How to Add Volunteering to Your RTW Trip

Have you ever taken a trip that blurred in your memory after you left? Perhaps the hostels that began to seem the same, the whirlwind visiting of local sites, or simply days spent lounging on a beach or nights at the pub, ran together until you realized you didn’t have a defining cultural impression of the places you visited.

Marcel Proust wrote, “The real voyage of discovery consists not in seeing new landscapes, but in having new eyes.” By volunteering your way around the world, you can not only witness those new landscapes, but see them in a whole different way. True cultural exchanges bring the world closer together, providing lasting effects to the visitors and giving something back to the indigenous communities rather than merely taking away, or worse, exploiting them. And there is no better way I can think of for being immersed in a community than to serve it.

The influx of foreign voluntourists into isolated villages and impoverished communities provides a direct contact with alternative cultural traditions.

David Clemmons, founder of VolunTourism.org, adds another perspective – the value that is created when people of different cultures become role models for each other. The influx of foreign voluntourists into isolated villages and impoverished communities provides a direct contact with alternative cultural traditions, especially for girls. “Seeing a woman from another country bending over a shovel, digging a canal or irrigation ditch, may influence the adult women and their daughters in ways that we are not currently aware,” says Clemmons.


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Many non-profit organizations rely on volunteers to carry out their daily missions; and if you plan it right, you can work your way around the world very cheaply by doing volunteer service gigs. Here are some methods and tips for volunteering your way around the world:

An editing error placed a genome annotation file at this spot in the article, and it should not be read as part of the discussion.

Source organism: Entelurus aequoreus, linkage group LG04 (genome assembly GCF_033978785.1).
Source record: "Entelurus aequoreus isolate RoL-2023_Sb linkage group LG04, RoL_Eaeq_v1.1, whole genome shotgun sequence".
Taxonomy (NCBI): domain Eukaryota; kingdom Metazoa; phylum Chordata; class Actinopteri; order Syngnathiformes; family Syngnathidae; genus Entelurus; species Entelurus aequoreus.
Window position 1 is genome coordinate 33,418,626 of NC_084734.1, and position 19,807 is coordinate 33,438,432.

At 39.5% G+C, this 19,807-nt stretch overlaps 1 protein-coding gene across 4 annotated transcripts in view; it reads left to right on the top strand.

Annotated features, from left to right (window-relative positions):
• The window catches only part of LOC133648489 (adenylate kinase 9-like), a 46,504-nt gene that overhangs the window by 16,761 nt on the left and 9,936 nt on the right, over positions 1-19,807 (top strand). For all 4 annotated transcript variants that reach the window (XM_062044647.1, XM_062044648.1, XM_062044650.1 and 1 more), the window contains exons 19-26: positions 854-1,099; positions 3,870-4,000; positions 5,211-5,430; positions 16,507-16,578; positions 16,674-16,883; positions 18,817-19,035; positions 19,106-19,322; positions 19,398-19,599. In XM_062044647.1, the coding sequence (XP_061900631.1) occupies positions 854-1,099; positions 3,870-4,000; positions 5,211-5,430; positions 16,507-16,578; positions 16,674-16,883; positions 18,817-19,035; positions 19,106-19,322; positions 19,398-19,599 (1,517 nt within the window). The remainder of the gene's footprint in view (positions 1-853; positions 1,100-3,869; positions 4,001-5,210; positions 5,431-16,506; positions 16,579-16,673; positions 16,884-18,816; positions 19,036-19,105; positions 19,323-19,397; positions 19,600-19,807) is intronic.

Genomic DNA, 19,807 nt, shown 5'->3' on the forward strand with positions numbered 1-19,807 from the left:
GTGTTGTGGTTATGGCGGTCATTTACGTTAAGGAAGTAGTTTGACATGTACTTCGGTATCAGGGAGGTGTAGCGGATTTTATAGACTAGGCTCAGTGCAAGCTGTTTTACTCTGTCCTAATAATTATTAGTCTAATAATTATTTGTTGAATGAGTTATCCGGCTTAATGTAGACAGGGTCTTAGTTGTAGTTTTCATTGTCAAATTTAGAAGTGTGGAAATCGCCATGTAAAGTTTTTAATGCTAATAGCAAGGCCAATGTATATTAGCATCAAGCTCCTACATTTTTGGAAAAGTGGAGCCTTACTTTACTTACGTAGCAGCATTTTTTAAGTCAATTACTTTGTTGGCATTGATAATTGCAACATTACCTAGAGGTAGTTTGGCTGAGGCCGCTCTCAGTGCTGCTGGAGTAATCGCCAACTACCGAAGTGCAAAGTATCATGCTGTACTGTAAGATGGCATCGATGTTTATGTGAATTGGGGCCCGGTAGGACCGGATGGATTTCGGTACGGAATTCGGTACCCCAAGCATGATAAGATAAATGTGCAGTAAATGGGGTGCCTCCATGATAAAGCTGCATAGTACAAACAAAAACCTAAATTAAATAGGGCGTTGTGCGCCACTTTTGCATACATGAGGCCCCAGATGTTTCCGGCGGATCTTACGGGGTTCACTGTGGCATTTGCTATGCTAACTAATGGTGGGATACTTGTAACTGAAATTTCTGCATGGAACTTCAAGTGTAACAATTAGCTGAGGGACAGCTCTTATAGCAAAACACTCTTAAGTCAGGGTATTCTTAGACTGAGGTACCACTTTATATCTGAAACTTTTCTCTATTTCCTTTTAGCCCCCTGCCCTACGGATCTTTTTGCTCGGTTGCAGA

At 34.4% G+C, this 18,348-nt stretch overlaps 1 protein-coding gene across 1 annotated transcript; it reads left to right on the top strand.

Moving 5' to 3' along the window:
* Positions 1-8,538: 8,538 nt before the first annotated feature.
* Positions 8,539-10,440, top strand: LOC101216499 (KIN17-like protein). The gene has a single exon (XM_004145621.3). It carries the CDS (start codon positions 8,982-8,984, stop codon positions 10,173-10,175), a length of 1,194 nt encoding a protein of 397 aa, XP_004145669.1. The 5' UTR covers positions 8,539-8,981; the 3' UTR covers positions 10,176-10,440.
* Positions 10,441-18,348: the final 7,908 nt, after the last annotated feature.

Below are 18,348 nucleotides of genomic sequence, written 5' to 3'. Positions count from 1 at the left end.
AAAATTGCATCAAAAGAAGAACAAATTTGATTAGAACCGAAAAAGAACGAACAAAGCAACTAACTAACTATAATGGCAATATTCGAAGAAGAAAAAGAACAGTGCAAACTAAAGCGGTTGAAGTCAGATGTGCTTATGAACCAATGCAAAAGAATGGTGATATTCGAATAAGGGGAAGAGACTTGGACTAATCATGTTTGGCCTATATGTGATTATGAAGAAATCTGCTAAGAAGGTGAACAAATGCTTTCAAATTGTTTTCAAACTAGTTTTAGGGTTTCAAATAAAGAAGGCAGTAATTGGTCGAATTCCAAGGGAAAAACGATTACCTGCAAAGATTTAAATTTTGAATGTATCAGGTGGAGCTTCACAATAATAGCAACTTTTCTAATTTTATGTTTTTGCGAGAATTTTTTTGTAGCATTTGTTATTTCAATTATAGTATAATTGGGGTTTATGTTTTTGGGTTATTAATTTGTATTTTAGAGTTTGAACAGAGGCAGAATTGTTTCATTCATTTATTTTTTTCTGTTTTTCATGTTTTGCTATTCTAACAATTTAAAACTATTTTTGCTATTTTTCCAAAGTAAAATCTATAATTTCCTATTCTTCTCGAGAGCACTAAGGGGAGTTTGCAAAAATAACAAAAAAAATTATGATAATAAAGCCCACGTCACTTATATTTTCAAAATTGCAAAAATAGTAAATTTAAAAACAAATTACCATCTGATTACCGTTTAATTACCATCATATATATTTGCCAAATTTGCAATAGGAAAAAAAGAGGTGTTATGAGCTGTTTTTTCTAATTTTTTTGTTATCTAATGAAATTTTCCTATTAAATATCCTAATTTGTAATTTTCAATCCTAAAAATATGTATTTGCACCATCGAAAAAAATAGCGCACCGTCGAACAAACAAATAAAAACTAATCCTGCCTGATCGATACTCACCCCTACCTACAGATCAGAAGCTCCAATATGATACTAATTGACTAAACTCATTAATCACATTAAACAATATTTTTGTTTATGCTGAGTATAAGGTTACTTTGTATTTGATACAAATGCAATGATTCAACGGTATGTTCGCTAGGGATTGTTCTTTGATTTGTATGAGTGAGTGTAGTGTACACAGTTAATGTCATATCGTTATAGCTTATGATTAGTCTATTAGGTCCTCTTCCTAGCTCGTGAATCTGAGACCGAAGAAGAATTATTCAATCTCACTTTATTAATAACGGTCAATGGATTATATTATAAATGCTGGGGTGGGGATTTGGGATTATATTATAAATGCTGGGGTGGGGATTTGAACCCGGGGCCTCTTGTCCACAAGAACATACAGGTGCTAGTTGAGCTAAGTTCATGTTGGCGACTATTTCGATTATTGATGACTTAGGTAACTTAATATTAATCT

Incorporate volunteering into existing travel plans

Particularly when traveling internationally, the biggest expense with voluntourism is getting there. Very few organizations will pay your airfare to get there, unless you are committed to a long-term assignment (see below). If you can work volunteering into travel plans you already have, your expenses go way down, and your chances of using volunteer work to extend your travels more cheaply, or even for free, go way up.

Volunteer for longer, rather than shorter, periods of time

There is a rule of travel that you may have already discovered – the longer you stay in one place, the more your expenses go down. You are cutting airfare and long-route transportation costs, and accommodations are usually much cheaper by the week or month. This concept applies just as much to voluntourism as it does to regular travel. Due to the amount of resources an organization has to spend to recruit and train you, costs passed along to the volunteers for their expenses are much higher when you are only volunteering for a few days or a couple of weeks. Once you start volunteering for several weeks or months at a time, the organization gets more value for your work in relation to the resources they’ve spent to set you up, and it’s more likely that you will not have to front many expenses associated with volunteering. In fact, for longer-term volunteers of a month or more, many organizations will provide you housing, some meals and maybe even a small stipend. For a really long-term commitment, say the year or two years required for the Peace Corps or teaching English overseas, some organizations will even provide your airfare.